Le Tambour-major des tirailleurs, vers 1927
107 x 74 cm
Auguste Chabaud, Cinquante années de peinture, Cercle artistique Volney, Paris, 1952, n°3.
Auguste Chabaud, Tunisian Impressions, Musée de Région Auguste Chabaud, Graveson, 1995, reproduced in the exhibition catalog on p.23.
Auguste Chabaud, Fascination and Nostalgia, between Provence and Tunisia, Musée de Région Auguste Chabaud, Graveson, 2013, reproduced in the exhibition catalog under n°131 on p.45.
Chabaud, fauve et expressionniste 1900-1914, Maithé Vallès-Bled, Exhibition catalog at the Musée de Sète, 15 June-28 October 2012, reproduced on p.52.
"There is the series of souvenirs from Africa.
Le Tambour-Major des tirailleurs, for example. A smoky face, synthetic as much as a Negro mask, with its lyrical mustache, its forehead furrowed with wrinkles, as if by a ploughshare, its look frightening with superbness and vitality. The gold of the martial trimmings and the gold of the pommel of the cane. The blue, the red, the yellow of the uniform. The mass of the village with its white fort and the green of the palm trees, in exact counterweight with the mass of the main character, gigantic by the effect of antithesis obtained thanks to the opposition with, in the second plan, a measured silhouette, of soldier. It flames and shines in the glory of a light where the azure of the sky is equivalent to lapis lazuli and the sand to vermeil. It goes beyond, on all sides, the anecdote and the thing seen, to reach the great plastic creation, to the summit of the epic and the symbol."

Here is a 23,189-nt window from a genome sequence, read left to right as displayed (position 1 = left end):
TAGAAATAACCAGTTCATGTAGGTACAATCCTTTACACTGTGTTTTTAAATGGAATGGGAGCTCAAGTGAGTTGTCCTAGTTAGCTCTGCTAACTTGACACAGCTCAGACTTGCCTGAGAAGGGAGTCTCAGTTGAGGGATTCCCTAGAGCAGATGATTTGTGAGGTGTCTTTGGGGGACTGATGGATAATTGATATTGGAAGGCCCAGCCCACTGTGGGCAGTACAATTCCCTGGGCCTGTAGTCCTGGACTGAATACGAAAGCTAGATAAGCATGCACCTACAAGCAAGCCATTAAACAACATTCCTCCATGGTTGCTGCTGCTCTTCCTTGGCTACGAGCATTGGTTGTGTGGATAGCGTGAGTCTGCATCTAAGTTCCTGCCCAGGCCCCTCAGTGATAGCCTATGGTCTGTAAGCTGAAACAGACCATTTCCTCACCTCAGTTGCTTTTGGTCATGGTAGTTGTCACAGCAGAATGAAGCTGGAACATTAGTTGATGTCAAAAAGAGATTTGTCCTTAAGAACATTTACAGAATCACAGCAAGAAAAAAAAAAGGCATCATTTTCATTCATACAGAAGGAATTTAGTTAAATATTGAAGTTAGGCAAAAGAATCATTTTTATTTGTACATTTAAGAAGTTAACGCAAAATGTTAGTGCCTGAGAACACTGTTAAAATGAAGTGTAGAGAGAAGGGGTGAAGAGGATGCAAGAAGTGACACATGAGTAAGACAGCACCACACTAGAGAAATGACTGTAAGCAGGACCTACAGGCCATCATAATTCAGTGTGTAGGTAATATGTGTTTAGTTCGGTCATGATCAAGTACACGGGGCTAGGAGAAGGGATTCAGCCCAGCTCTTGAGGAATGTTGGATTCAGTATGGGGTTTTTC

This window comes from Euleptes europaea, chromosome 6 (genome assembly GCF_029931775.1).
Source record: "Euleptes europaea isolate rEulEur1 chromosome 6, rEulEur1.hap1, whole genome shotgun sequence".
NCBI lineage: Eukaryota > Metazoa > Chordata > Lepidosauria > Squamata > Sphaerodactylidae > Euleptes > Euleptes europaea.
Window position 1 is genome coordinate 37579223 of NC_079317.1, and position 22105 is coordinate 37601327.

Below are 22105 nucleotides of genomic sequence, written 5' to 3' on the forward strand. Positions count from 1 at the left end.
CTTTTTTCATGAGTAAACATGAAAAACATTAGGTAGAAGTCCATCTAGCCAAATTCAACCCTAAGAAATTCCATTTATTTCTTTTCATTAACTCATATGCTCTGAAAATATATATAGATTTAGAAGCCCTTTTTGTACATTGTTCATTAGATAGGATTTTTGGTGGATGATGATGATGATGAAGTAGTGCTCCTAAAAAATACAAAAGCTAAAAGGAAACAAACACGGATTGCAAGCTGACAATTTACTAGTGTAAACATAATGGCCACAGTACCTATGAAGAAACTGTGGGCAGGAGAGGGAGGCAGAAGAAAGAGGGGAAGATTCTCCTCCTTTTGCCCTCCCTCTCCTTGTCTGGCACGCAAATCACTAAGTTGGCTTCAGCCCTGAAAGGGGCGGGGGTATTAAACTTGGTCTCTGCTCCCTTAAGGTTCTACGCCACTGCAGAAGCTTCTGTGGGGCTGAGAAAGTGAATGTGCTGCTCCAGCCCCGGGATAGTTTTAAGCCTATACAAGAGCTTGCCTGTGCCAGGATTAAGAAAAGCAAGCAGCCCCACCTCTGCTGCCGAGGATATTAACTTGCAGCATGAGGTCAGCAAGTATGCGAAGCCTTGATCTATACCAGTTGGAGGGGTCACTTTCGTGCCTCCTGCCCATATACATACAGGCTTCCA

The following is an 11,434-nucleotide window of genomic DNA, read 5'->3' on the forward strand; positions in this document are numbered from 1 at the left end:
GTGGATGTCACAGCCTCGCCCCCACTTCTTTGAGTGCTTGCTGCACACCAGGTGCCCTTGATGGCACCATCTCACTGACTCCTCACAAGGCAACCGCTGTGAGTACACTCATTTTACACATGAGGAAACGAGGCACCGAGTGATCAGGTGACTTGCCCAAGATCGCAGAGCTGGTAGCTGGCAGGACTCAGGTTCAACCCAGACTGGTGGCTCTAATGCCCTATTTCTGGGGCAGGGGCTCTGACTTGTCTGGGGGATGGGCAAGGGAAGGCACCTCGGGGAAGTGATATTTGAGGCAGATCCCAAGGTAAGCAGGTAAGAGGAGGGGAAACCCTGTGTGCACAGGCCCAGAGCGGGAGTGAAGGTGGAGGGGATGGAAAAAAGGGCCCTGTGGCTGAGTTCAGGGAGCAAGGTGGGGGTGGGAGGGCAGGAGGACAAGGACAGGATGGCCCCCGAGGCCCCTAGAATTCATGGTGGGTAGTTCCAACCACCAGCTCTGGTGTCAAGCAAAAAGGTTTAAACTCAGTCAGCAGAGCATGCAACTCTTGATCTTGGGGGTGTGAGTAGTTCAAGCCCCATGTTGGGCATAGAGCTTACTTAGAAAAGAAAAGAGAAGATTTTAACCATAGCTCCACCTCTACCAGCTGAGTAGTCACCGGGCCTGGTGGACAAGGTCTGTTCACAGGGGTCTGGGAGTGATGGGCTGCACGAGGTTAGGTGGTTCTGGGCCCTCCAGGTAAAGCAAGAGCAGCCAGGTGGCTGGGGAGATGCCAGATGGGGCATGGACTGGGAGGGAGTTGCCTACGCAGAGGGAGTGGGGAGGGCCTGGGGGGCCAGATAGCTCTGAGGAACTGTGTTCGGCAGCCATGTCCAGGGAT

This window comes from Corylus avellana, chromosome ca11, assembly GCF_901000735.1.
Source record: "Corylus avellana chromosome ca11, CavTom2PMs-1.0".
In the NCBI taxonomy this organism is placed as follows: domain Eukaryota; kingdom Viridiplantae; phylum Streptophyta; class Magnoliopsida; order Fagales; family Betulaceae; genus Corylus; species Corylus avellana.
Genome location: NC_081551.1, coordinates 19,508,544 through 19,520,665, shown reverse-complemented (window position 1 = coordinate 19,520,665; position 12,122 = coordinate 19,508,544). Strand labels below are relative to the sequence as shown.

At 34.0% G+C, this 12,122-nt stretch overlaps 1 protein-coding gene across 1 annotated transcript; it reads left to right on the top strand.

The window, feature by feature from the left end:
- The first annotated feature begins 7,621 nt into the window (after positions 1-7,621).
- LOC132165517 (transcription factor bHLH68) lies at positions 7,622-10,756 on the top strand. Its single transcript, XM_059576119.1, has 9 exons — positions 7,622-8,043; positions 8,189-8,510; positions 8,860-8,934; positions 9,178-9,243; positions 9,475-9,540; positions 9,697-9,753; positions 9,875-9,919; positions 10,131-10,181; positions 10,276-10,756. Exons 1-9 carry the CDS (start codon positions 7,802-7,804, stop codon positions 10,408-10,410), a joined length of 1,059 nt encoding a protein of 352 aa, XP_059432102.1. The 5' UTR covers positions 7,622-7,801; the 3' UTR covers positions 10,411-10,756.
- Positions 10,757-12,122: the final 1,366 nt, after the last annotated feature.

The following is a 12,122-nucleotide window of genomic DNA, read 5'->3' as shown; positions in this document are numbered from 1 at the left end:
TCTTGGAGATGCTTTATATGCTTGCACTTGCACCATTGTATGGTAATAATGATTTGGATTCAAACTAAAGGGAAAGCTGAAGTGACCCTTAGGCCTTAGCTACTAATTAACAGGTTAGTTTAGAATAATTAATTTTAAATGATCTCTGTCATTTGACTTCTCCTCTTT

Extract from the book A. Chabaud, Editions Les Gémeaux, Paris, 1952
Chabaud has kept from his childhood a marvelous admiration for costumes and uniforms. His work continually translates it, whether in Paris, Tunisia or Provence. The military pomp and circumstance particularly fascinates him. It was with the hope of wearing the colorful costume of the spahi that he joined the colonial artillery. Almost excluding the martial dimension of these icons, Chabaud focuses his attention on the detail of the clothing, the gleam of the embroidery, the association of colors.
As for the spahis and zouaves who pass through Paris, they have a good time in cafés, meeting houses, at the new Magic City amusement park. Chabaud presents the spahis in these moments of relaxation, while they have kept their uniforms, improbable appearance of the bloomers, the blue embroidered vest and the rigid red chechia in the modern Western city. "The spahis, it is not militarism, it is art. Thus they will enter the pantheon of figures dear to the artist.
Back in Graveson, the artist will find other opportunities to be enthusiastic about the costumes. Village life, civil or religious, provided him with colorful archetypes. Arlesian women, shepherds, nuns and priests are invited on the canvas,
recreating these hours of the rural life.
The free race and the bullfight, traditional of his region of origin, still provide the artist with the spectacle of exuberant characters, whose clothing appearance translates this time the passion of the discipline, the adhesion to the cult of the bull, this profane and popular cult, codified like a liturgy and which takes place in the secular arena.